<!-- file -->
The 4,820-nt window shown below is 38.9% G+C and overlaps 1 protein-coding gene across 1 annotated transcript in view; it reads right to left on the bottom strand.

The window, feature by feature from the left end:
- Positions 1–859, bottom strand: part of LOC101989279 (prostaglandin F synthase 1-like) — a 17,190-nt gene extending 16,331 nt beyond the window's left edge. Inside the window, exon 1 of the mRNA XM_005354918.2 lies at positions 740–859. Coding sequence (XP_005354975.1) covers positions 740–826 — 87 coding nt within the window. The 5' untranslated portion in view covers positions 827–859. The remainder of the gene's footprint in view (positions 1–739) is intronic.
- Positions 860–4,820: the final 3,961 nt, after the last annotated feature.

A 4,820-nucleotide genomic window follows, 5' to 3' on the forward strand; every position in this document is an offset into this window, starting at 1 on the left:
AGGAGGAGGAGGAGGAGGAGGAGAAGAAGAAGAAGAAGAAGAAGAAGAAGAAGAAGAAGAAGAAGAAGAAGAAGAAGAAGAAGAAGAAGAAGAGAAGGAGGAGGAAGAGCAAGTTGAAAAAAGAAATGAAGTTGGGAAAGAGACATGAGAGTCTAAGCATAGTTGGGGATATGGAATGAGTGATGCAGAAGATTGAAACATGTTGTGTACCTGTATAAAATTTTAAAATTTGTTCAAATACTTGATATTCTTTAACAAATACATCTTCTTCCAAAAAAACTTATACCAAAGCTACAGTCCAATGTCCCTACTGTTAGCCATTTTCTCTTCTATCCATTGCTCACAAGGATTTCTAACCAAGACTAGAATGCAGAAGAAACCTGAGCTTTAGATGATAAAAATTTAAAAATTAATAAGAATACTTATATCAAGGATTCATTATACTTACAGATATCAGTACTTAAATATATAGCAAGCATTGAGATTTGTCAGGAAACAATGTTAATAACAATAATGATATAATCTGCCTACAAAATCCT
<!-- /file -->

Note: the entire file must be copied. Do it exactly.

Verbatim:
The 4,820-nt window shown below is 38.9% G+C and overlaps 1 protein-coding gene across 1 annotated transcript in view; it reads right to left on the bottom strand.

The window, feature by feature from the left end:
- Positions 1–859, bottom strand: part of LOC101989279 (prostaglandin F synthase 1-like) — a 17,190-nt gene extending 16,331 nt beyond the window's left edge. Inside the window, exon 1 of the mRNA XM_005354918.2 lies at positions 740–859. Coding sequence (XP_005354975.1) covers positions 740–826 — 87 coding nt within the window. The 5' untranslated portion in view covers positions 827–859. The remainder of the gene's footprint in view (positions 1–739) is intronic.
- Positions 860–4,820: the final 3,961 nt, after the last annotated feature.

A 4,820-nucleotide genomic window follows, 5' to 3' on the forward strand; every position in this document is an offset into this window, starting at 1 on the left:
AGGAGGAGGAGGAGGAGGAGGAGAAGAAGAAGAAGAAGAAGAAGAAGAAGAAGAAGAAGAAGAAGAAGAAGAAGAAGAAGAAGAAGAAGAAGAGAAGGAGGAGGAAGAGCAAGTTGAAAAAAGAAATGAAGTTGGGAAAGAGACATGAGAGTCTAAGCATAGTTGGGGATATGGAATGAGTGATGCAGAAGATTGAAACATGTTGTGTACCTGTATAAAATTTTAAAATTTGTTCAAATACTTGATATTCTTTAACAAATACATCTTCTTCCAAAAAAACTTATACCAAAGCTACAGTCCAATGTCCCTACTGTTAGCCATTTTCTCTTCTATCCATTGCTCACAAGGATTTCTAACCAAGACTAGAATGCAGAAGAAACCTGAGCTTTAGATGATAAAAATTTAAAAATTAATAAGAATACTTATATCAAGGATTCATTATACTTACAGATATCAGTACTTAAATATATAGCAAGCATTGAGATTTGTCAGGAAACAATGTTAATAACAATAATGATATAATCTGCCTACAAAATCCT